But I don’t want to talk about her intellect or her academic accomplishments.

She was born in New York in the 1940s to non-observant parents.  In fact, having known her parents, I can say that they were certainly not neutral about Orthodoxy -- on the contrary, their biases leaned against it.  Nonetheless, at the age of twelve, she decided to embark on a journey to Orthodoxy on her own.  Her parents reluctantly gave permission for her to attend a yeshiva high school, provided she arrange for the transportation on her own.  She acquired her own sets of dishes, pots, pans and cutlery in order to be able to keep kosher in a non-kosher home. I don’t know for a fact, but I would imagine, that Shabbos (and certainly Pesach) were sources of tension in the home as she stuck to her religious beliefs.  She went on to a Jewish college and ended up as an observant woman running an Orthodox home raising four children in the Orthodox tradition.  They raised a family with a love of Torah, Yiddishkeit and Eretz Yisroel (so much so that one of her sons made aliyah with his family).

But I don’t really want to discuss her incredible life journey either.  Instead, I’d like to (perhaps selfishly) talk about how she affected my life.

Twenty five years after Dr. Shimoff grew up in a non-observant home, I was doing the same in Queens and later in New Jersey. As it turns out, my parents and the Shimoffs happened to know each other fairly well.  As a result, my sister Skipper and I were often invited to spend time with the Shimoffs and their family in Baltimore, usually over Pesach when we got to join the family at the seder.  In fact, my earliest memories of the Pesach seder are of the sedarim in the Shimoff home.  I still remember those sedarim -- the songs they sung, the warm family atmosphere, the foods and, of course, Dr. Eliot Shimoff searching for the afikomen** (the highlight of the seder for any little kid).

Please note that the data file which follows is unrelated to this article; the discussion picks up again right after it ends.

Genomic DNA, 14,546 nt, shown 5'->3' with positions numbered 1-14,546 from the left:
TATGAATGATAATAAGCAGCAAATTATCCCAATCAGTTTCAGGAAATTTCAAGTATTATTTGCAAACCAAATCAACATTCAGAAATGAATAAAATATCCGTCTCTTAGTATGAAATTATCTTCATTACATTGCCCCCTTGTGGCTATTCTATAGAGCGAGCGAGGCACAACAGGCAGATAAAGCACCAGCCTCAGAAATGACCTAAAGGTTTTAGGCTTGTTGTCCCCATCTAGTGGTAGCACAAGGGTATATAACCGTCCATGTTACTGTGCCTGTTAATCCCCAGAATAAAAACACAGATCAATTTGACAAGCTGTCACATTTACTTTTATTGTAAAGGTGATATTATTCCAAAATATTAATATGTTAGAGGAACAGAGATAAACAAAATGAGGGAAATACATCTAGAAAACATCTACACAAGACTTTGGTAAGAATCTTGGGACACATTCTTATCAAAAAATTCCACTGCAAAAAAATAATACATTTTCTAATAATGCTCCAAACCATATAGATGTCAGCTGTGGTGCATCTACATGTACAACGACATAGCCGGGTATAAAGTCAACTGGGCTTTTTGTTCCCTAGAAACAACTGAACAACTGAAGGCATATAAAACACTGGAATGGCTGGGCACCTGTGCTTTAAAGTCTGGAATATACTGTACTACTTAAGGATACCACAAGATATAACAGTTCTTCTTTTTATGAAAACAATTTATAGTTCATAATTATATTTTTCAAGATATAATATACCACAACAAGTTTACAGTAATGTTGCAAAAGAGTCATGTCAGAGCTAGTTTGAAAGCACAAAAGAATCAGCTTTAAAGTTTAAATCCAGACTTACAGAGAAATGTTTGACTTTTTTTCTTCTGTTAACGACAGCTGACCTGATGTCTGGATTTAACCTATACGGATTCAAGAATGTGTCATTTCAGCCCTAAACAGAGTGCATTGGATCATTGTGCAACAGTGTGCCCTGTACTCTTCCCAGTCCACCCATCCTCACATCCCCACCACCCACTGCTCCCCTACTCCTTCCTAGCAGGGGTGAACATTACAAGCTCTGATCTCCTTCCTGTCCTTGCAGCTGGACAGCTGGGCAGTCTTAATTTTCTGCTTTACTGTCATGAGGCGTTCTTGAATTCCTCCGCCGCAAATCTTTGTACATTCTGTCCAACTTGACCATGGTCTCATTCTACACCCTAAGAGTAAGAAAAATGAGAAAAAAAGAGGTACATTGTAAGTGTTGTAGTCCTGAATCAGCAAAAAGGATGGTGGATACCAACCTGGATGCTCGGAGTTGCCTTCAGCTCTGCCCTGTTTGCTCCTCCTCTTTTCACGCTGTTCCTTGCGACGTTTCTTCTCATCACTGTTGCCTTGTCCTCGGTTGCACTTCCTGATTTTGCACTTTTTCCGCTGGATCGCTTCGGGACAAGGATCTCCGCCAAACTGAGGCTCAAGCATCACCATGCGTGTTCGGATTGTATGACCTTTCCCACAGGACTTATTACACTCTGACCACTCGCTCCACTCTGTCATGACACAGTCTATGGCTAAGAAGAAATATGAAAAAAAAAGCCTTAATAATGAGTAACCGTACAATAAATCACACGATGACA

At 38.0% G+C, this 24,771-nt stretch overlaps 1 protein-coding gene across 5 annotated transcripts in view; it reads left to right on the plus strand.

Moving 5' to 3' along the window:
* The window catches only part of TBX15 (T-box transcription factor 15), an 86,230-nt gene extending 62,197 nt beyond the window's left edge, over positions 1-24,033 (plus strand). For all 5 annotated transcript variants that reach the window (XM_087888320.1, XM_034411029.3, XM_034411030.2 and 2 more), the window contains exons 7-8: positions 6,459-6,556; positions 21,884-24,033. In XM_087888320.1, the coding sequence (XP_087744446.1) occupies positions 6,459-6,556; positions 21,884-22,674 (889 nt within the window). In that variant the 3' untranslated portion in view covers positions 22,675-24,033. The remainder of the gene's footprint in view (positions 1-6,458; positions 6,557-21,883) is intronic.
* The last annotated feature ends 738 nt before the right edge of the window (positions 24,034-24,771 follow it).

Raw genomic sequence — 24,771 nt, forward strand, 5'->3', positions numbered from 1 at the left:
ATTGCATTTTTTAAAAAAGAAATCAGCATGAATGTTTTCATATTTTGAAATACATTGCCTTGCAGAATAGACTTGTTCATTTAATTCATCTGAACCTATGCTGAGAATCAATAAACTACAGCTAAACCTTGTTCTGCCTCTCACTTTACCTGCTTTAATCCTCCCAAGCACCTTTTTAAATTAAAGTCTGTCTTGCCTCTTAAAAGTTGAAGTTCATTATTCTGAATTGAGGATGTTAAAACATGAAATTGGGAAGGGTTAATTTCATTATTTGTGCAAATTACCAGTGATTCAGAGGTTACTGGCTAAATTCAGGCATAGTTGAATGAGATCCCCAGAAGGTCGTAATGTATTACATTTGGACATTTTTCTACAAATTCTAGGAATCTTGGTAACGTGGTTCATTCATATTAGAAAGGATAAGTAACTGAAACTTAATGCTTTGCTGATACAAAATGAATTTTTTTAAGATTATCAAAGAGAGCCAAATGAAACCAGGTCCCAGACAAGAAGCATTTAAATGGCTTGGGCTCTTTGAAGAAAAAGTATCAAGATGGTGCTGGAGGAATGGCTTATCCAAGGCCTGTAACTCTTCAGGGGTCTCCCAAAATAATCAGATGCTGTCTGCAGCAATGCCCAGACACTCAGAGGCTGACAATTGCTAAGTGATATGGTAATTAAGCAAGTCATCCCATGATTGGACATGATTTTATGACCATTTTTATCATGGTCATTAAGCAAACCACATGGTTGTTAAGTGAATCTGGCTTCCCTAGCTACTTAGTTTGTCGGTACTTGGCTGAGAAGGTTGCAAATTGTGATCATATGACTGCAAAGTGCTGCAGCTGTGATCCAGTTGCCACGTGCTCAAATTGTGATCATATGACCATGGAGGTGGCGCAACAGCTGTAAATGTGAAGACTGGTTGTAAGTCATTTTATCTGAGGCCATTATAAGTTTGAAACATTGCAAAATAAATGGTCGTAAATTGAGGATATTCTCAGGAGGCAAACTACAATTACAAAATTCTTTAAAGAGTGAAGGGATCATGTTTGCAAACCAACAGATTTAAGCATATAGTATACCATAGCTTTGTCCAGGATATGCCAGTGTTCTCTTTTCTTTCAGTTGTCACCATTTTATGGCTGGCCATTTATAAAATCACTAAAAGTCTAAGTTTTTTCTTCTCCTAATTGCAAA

Although I didn’t know it at the time, the time that I spent in the Shimoff home would mean far more to me than songs and matzah and afikomen presents.  The Shimoffs were the very first Orthodox family that I knew.  Aside from the Shimoffs, my parents generally didn’t hang around with many Orthodox Jews.  While Rabbi Mandel (my first-grade Rebbe) was perhaps the first Orthodox role model whom I got to know on a daily basis, what I did not (and could not) learn from him was what Jewish family life was all about.  He could teach me about a Yom Tov, but he couldn’t show me firsthand how a Yom Tov is celebrated with family.  That lesson was provided by the Shimoffs.  While teachers may have given me some of the educational tools to learn Judaism as a child, the Shimoffs showed me how to apply it to daily living.  Of course, at the time, I was too young to understand that -- but their example remained in my head as an ideal for how to run a Jewish household when we later did become frum.